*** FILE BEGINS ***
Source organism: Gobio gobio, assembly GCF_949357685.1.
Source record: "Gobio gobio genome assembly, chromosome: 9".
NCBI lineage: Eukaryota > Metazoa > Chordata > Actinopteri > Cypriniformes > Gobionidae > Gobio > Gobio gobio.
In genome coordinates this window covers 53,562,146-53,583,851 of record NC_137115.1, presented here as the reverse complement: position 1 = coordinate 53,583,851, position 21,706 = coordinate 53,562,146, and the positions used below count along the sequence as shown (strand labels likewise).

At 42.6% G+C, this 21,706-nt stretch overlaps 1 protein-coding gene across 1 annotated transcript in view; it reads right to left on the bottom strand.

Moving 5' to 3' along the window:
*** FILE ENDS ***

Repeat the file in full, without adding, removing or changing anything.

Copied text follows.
Source organism: Gobio gobio, assembly GCF_949357685.1.
Source record: "Gobio gobio genome assembly, chromosome: 9".
NCBI lineage: Eukaryota > Metazoa > Chordata > Actinopteri > Cypriniformes > Gobionidae > Gobio > Gobio gobio.
In genome coordinates this window covers 53,562,146-53,583,851 of record NC_137115.1, presented here as the reverse complement: position 1 = coordinate 53,583,851, position 21,706 = coordinate 53,562,146, and the positions used below count along the sequence as shown (strand labels likewise).

At 42.6% G+C, this 21,706-nt stretch overlaps 1 protein-coding gene across 1 annotated transcript in view; it reads right to left on the bottom strand.

Moving 5' to 3' along the window: